Thank you for visiting my public writing journal! This poem I’ve been working on for the past week; I hope you enjoy!
“Daphne” by Caleb Jacobo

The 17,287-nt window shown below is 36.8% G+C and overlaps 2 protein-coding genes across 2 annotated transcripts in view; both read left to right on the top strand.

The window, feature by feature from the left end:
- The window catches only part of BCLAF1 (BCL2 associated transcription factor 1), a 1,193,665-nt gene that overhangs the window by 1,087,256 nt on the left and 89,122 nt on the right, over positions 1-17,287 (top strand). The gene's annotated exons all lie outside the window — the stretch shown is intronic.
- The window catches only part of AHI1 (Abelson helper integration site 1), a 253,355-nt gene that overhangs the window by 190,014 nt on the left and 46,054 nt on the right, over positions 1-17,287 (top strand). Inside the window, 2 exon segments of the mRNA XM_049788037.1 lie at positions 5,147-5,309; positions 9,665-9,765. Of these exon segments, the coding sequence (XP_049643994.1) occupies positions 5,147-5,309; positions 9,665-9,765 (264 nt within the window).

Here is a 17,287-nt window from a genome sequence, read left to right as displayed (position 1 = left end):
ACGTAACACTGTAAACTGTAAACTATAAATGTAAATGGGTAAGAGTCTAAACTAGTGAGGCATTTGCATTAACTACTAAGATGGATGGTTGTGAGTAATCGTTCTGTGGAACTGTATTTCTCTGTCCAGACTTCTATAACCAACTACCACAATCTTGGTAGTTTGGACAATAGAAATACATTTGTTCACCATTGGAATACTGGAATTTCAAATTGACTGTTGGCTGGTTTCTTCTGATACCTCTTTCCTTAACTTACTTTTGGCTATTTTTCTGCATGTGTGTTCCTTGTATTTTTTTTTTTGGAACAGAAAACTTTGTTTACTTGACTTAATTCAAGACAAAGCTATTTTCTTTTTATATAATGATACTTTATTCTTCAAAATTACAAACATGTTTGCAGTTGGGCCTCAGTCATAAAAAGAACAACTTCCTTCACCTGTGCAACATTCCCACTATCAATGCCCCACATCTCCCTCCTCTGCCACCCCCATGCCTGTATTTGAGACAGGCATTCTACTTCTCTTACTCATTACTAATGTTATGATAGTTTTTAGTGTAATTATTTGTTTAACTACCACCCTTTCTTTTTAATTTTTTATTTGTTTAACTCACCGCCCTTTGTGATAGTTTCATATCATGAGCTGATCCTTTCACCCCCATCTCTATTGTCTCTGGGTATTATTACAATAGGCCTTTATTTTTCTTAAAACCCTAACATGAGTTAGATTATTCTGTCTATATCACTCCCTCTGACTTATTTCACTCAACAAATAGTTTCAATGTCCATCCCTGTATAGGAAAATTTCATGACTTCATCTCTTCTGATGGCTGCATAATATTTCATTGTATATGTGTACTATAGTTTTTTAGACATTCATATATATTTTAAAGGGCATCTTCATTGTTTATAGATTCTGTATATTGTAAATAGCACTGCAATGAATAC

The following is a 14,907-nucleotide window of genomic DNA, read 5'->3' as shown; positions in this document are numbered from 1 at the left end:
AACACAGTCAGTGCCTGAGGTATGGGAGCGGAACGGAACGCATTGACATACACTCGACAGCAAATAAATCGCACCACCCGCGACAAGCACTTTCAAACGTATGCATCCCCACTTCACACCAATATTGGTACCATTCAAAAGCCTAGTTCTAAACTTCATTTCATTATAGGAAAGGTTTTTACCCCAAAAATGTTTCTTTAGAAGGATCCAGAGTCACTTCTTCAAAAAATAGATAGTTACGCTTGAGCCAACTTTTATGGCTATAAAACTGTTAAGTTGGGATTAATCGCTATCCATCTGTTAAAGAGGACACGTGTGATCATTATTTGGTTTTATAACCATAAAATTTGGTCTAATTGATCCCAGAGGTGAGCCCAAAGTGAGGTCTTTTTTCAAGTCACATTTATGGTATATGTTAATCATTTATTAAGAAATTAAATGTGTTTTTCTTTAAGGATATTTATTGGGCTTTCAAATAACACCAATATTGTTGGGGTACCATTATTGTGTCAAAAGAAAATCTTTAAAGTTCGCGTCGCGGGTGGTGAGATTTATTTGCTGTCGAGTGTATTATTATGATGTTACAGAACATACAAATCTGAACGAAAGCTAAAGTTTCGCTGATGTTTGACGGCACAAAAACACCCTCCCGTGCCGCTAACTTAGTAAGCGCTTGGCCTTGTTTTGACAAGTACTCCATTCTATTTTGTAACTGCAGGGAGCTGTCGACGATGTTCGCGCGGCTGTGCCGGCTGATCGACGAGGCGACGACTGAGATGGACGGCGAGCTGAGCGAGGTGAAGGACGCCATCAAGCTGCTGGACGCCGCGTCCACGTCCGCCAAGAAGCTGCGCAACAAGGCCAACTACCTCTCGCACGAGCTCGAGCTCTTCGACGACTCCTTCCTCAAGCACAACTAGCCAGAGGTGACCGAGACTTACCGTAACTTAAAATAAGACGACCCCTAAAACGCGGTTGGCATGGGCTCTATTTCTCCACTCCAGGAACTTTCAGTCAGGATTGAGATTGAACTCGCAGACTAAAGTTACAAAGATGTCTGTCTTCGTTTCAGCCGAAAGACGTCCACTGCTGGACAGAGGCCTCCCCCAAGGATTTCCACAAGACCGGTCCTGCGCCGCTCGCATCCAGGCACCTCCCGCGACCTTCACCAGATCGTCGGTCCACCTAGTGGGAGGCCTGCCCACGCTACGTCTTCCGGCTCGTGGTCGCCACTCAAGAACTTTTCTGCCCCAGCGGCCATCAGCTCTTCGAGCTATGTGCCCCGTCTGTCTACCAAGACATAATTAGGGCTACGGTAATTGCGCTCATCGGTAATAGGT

Mid-December snows whirl round the farmhouse As Tom wends out the door with late Daphne, Says he, “I’ll bury her by the Laurel Tree — Tonight she’ll dine with better company.” How quickly the Moonflowers of Man’s heart Pile and bloom under Night’s proud pursuit, Sorely won; with much lost — more taken — To wilt in windrows of glorious Sun. Two years he saved, three stomaches hired; to Raise and gas the crop; one father left in The east malingering — sent surrogate: My own volatile propriety. Ideals had he, but we: antipathy; The fulsome Furrow? — drenched in disdain; The Yew? refused to yean, and Cow? to milk; None woke with blinds drawn for the Sun, but Tom. In late August an aster blossomed, so Potent in adulation, once drunk, Tom, In wistful peregrination, possessed, Through hollows, hollers out her name: Daphne. Until the munificent Mourning Doves, Pitying my brother’s phantom address, Woo him to ivory sheets — where blind Faunus Moved him not, and naught would calm his burning love. Whis’ling wings passed notes, wind to hand, ‘tween man And girl, but then, spotted by some Peacock, Hera’s harbinger of heartache, Were exposed in their illicit affair. Flee! to the isle of aired orchards; To what? wed ‘neath the bough's of apple apse? You smile, but watch Tom harrow the aisle. Raise latticed arcades; write words — both avow. But, infant dew of wedding joy was soon absorbed in the insatiable fallow Of Tom’s tempered heart; as the hardest Winter strikes; no chance to vie nor batten. For Daphne, Tom plied iron armed spade — 'gainst Argus’ gossips; a life galvanized; What love cultivated in September; Pneumonia harvested Mid-December. Now, their storm harries on; Tom spades the ground By Daphne, bound on hallowed Laurel Hill, Gales freeze blood in his veins — he strikes again; He strikes again! then — CRACK! The spade’s broke it’s back! One foot shallow a grave . . . And now he sees; not lying on a carpet of lilies — Exposed to heaven’s wight! — her porcelain cheeks Frosted mulch-blue; receipt of Nature’s due. “Oh, thriftless Youth,” says he, “my fairest Daphne, How in this husky habit Truth’s belied; And forth my frosty lungs more woe betide; Yet, let not Death remove, our tender love.” With his last breath, and a crackling sound, Tom lie over his lover’s mound. Please . . . think on Tom, who’s song I would sustain, On Moonflower’d Hills, where all we remain.
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